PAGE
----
• In the Central Valley, Bakersfield saw the biggest monthly gains, where payrolls increased by 400 positions. Modesto (300), Sacramento (300), Merced, (200), and Yuba (200) added jobs as well. Over the past 12 months, Yuba (8.4%) saw the fastest growth, followed by Bakersfield (2.3%), Fresno (2.1%), Modesto (1.8%), and Visalia (1.6%).
  • On the Central Coast, San Luis Obispo added the greatest number of jobs, with payrolls growing by 400 over the month. In Santa Barbara, 200 positions were added to local payrolls. From January 2019 to January 2020, San Luis Obispo (1.9%) added jobs at the fastest rate, followed by Santa Cruz (1.5%), Salinas (1.4%), and Santa Barbara (1.1%).


 Beacon Economics is an independent economic research and consulting firm based in Los Angeles. The UCR School of Business Center for Economic Forecasting and Development is the first world class university forecasting center in the Inland Empire. This analysis was authored by Christopher Thornberg, Taner Osman, and Brian Vanderplas. Learn more at and

The Inland Empire Business Journal (IEBJ) is the official business news publication of Southern California’s Inland Empire region - covering San Bernardino & Riverside Counties.

Career & Workplace

The City of Rancho Cucamonga Recognized as U.S. Best-in-Class Employer by Gallagher 



Gallagher’s Best-in-Class Benchmarking Analysis Identifies U.S. Organizations That Excel in Optimizing Employee and Organizational Wellbeing 

The City of Rancho Cucamonga participated in Gallagher’s 2023 U.S. Benefits Strategy & Benchmarking Survey and was identified as an organization that excelled in implementing successful strategies for managing people and programs. The City of Rancho Cucamonga was recognized for its comprehensive framework for strategically investing in benefits, compensation and employee communication to support the health, financial security and career growth of its employees at a sustainable cost structure.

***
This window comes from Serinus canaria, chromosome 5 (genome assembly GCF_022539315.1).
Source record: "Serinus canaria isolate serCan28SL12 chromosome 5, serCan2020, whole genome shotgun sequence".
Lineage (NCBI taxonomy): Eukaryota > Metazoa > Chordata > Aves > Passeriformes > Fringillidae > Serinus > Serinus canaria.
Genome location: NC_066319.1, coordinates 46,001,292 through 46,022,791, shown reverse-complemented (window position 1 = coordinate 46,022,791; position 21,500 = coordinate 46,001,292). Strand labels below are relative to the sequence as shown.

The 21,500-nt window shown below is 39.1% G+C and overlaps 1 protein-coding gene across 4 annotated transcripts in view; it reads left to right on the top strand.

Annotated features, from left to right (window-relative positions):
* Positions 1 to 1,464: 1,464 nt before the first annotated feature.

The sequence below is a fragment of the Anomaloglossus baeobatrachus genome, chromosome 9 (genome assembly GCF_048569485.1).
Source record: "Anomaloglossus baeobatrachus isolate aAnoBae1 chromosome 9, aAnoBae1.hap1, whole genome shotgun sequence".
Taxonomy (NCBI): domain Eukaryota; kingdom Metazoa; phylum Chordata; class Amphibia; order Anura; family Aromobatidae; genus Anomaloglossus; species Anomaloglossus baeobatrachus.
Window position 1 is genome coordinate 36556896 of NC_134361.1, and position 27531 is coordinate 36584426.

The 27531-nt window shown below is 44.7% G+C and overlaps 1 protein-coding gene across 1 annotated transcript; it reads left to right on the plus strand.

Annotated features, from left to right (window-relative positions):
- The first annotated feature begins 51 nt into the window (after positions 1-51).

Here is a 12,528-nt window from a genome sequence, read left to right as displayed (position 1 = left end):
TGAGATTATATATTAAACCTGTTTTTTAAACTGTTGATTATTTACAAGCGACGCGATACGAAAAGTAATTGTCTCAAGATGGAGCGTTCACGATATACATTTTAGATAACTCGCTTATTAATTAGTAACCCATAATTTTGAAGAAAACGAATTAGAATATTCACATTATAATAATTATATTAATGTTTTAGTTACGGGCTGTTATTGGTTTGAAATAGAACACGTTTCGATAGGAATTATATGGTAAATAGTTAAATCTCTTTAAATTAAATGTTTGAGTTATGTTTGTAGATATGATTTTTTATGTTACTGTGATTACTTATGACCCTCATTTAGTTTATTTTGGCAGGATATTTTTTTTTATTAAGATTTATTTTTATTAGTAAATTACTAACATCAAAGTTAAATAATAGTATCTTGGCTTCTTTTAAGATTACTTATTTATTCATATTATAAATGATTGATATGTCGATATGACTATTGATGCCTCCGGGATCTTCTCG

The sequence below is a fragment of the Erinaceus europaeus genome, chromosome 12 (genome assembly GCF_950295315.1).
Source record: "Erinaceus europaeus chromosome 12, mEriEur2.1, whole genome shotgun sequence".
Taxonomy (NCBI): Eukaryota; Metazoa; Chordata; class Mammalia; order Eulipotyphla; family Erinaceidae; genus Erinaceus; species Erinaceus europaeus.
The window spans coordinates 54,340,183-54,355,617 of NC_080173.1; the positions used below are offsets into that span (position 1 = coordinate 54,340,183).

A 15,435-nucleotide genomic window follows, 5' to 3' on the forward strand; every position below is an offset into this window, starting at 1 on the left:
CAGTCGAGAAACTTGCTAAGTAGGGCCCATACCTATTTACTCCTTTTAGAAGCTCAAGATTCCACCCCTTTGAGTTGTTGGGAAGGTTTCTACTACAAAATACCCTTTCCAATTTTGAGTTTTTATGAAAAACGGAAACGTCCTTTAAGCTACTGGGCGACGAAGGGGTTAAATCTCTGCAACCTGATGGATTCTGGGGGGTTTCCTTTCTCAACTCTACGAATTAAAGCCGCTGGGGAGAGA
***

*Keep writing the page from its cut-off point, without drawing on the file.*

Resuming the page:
Designations like Gallagher’s Best-in-Class Employer help current and potential employees understand and appreciate an organization’s workplace culture and people strategy; important differentiators as employers compete for talent in today’s labor market. 

“This award is a testament to the collective dedication and unwavering commitment of our team, reflecting the high standards we uphold in fostering a workplace that thrives on innovation, belonging, and employee well-being.” Robert Neiuber, Senior Human Resources Director, City of Rancho Cucamonga. 

A U.S. Best-in-Class Employer, the City of Rancho Cucamonga was assigned points based on its relative performance in: 

  • Plan horizons for benefits and compensation strategies 
  • Extent of the wellbeing strategy 
  • Turnover rate for full-time equivalents (FTEs) 
  • Completion of a workforce engagement survey 
  • Use of an HR technology strategy and its level of sophistication 
  • Difference in healthcare costs over the prior year 
  • Use of a communication strategy 

The City of Rancho Cucamonga understands that high employee expectations haven’t budged in the changing labor market and have regularly examined their formula to attract and retain talent,” said William F. Ziebell, CEO of Gallagher’s Benefits & HR Consulting Division. “In doing so, the City of Rancho Cucamonga utilizes data, workforce feedback tools and clearly defined policies to provide competitive benefits and experiences that their employees value.” 

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Career & Workplace

California Labor Market Closes out 2023 with Modest Growth, but Expect Adjustments when Annual Revision Hits in March